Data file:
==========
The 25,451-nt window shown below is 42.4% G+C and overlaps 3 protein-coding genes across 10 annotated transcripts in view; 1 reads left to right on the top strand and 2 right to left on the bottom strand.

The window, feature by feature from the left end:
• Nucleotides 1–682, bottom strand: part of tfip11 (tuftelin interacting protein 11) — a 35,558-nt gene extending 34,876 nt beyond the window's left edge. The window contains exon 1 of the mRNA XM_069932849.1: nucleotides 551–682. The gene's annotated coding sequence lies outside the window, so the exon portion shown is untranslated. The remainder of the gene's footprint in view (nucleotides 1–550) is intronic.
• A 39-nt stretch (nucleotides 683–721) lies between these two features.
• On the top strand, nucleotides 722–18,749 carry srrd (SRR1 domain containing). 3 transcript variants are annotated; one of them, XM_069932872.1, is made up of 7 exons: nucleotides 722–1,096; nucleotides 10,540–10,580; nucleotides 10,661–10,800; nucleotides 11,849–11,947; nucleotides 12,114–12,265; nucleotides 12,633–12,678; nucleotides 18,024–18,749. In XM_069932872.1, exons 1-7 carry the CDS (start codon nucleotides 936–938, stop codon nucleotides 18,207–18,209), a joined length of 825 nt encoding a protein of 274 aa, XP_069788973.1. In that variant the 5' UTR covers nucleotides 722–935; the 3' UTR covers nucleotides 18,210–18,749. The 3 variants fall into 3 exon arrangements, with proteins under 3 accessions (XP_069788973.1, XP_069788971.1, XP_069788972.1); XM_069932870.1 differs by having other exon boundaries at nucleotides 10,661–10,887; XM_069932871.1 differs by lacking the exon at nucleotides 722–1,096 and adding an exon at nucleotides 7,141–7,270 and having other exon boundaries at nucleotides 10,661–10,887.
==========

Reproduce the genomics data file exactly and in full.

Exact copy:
The 25,451-nt window shown below is 42.4% G+C and overlaps 3 protein-coding genes across 10 annotated transcripts in view; 1 reads left to right on the top strand and 2 right to left on the bottom strand.

The window, feature by feature from the left end:
• Nucleotides 1–682, bottom strand: part of tfip11 (tuftelin interacting protein 11) — a 35,558-nt gene extending 34,876 nt beyond the window's left edge. The window contains exon 1 of the mRNA XM_069932849.1: nucleotides 551–682. The gene's annotated coding sequence lies outside the window, so the exon portion shown is untranslated. The remainder of the gene's footprint in view (nucleotides 1–550) is intronic.
• A 39-nt stretch (nucleotides 683–721) lies between these two features.
• On the top strand, nucleotides 722–18,749 carry srrd (SRR1 domain containing). 3 transcript variants are annotated; one of them, XM_069932872.1, is made up of 7 exons: nucleotides 722–1,096; nucleotides 10,540–10,580; nucleotides 10,661–10,800; nucleotides 11,849–11,947; nucleotides 12,114–12,265; nucleotides 12,633–12,678; nucleotides 18,024–18,749. In XM_069932872.1, exons 1-7 carry the CDS (start codon nucleotides 936–938, stop codon nucleotides 18,207–18,209), a joined length of 825 nt encoding a protein of 274 aa, XP_069788973.1. In that variant the 5' UTR covers nucleotides 722–935; the 3' UTR covers nucleotides 18,210–18,749. The 3 variants fall into 3 exon arrangements, with proteins under 3 accessions (XP_069788973.1, XP_069788971.1, XP_069788972.1); XM_069932870.1 differs by having other exon boundaries at nucleotides 10,661–10,887; XM_069932871.1 differs by lacking the exon at nucleotides 722–1,096 and adding an exon at nucleotides 7,141–7,270 and having other exon boundaries at nucleotides 10,661–10,887.